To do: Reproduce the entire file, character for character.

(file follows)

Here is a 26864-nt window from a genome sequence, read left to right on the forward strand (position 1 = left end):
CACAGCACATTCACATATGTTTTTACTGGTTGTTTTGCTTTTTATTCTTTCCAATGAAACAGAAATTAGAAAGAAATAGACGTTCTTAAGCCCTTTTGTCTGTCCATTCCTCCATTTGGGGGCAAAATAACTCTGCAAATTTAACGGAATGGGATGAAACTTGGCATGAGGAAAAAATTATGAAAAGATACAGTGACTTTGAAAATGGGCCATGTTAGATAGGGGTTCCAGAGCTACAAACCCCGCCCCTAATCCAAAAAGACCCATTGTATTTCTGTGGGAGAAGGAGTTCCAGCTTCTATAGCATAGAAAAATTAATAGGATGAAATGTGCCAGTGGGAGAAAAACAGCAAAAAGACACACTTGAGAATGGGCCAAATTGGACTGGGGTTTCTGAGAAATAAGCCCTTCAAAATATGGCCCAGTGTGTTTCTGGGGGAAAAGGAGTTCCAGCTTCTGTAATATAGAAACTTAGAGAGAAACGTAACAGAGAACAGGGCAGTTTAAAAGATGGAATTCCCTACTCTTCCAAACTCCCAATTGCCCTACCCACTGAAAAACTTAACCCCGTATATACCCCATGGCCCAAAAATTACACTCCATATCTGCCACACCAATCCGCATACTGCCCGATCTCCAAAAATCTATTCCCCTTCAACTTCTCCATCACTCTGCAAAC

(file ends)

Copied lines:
Here is a 26864-nt window from a genome sequence, read left to right on the forward strand (position 1 = left end):
CACAGCACATTCACATATGTTTTTACTGGTTGTTTTGCTTTTTATTCTTTCCAATGAAACAGAAATTAGAAAGAAATAGACGTTCTTAAGCCCTTTTGTCTGTCCATTCCTCCATTTGGGGGCAAAATAACTCTGCAAATTTAACGGAATGGGATGAAACTTGGCATGAGGAAAAAATTATGAAAAGATACAGTGACTTTGAAAATGGGCCATGTTAGATAGGGGTTCCAGAGCTACAAACCCCGCCCCTAATCCAAAAAGACCCATTGTATTTCTGTGGGAGAAGGAGTTCCAGCTTCTATAGCATAGAAAAATTAATAGGATGAAATGTGCCAGTGGGAGAAAAACAGCAAAAAGACACACTTGAGAATGGGCCAAATTGGACTGGGGTTTCTGAGAAATAAGCCCTTCAAAATATGGCCCAGTGTGTTTCTGGGGGAAAAGGAGTTCCAGCTTCTGTAATATAGAAACTTAGAGAGAAACGTAACAGAGAACAGGGCAGTTTAAAAGATGGAATTCCCTACTCTTCCAAACTCCCAATTGCCCTACCCACTGAAAAACTTAACCCCGTATATACCCCATGGCCCAAAAATTACACTCCATATCTGCCACACCAATCCGCATACTGCCCGATCTCCAAAAATCTATTCCCCTTCAACTTCTCCATCACTCTGCAAAC